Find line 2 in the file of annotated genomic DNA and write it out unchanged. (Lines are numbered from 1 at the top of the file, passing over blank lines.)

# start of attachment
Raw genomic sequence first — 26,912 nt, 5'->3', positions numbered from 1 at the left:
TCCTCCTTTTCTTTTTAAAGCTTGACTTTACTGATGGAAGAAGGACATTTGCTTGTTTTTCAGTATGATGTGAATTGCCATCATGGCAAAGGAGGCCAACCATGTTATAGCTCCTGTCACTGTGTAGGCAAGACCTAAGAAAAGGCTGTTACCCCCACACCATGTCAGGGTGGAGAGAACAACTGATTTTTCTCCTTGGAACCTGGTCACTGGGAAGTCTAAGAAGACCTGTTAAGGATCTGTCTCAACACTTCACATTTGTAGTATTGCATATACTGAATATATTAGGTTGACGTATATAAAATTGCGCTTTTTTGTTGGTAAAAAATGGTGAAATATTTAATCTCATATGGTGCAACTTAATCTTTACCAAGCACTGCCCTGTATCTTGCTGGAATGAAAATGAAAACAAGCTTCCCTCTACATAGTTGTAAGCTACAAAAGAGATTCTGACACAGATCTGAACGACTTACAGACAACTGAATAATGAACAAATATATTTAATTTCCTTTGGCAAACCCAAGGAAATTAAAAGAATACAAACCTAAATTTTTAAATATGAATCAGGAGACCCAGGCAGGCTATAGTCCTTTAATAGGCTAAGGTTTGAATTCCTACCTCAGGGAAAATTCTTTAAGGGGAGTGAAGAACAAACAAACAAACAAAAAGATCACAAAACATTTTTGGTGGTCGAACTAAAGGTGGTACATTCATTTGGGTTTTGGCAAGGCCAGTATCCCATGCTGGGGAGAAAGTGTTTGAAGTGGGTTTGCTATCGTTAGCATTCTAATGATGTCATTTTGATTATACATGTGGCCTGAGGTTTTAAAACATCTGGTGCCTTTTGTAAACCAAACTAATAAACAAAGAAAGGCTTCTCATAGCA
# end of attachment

TCCTCCTTTTCTTTTTAAAGCTTGACTTTACTGATGGAAGAAGGACATTTGCTTGTTTTTCAGTATGATGTGAATTGCCATCATGGCAAAGGAGGCCAACCATGTTATAGCTCCTGTCACTGTGTAGGCAAGACCTAAGAAAAGGCTGTTACCCCCACACCATGTCAGGGTGGAGAGAACAACTGATTTTTCTCCTTGGAACCTGGTCACTGGGAAGTCTAAGAAGACCTGTTAAGGATCTGTCTCAACACTTCACATTTGTAGTATTGCATATACTGAATATATTAGGTTGACGTATATAAAATTGCGCTTTTTTGTTGGTAAAAAATGGTGAAATATTTAATCTCATATGGTGCAACTTAATCTTTACCAAGCACTGCCCTGTATCTTGCTGGAATGAAAATGAAAACAAGCTTCCCTCTACATAGTTGTAAGCTACAAAAGAGATTCTGACACAGATCTGAACGACTTACAGACAACTGAATAATGAACAAATATATTTAATTTCCTTTGGCAAACCCAAGGAAATTAAAAGAATACAAACCTAAATTTTTAAATATGAATCAGGAGACCCAGGCAGGCTATAGTCCTTTAATAGGCTAAGGTTTGAATTCCTACCTCAGGGAAAATTCTTTAAGGGGAGTGAAGAACAAACAAACAAACAAAAAGATCACAAAACATTTTTGGTGGTCGAACTAAAGGTGGTACATTCATTTGGGTTTTGGCAAGGCCAGTATCCCATGCTGGGGAGAAAGTGTTTGAAGTGGGTTTGCTATCGTTAGCATTCTAATGATGTCATTTTGATTATACATGTGGCCTGAGGTTTTAAAACATCTGGTGCCTTTTGTAAACCAAACTAATAAACAAAGAAAGGCTTCTCATAGCA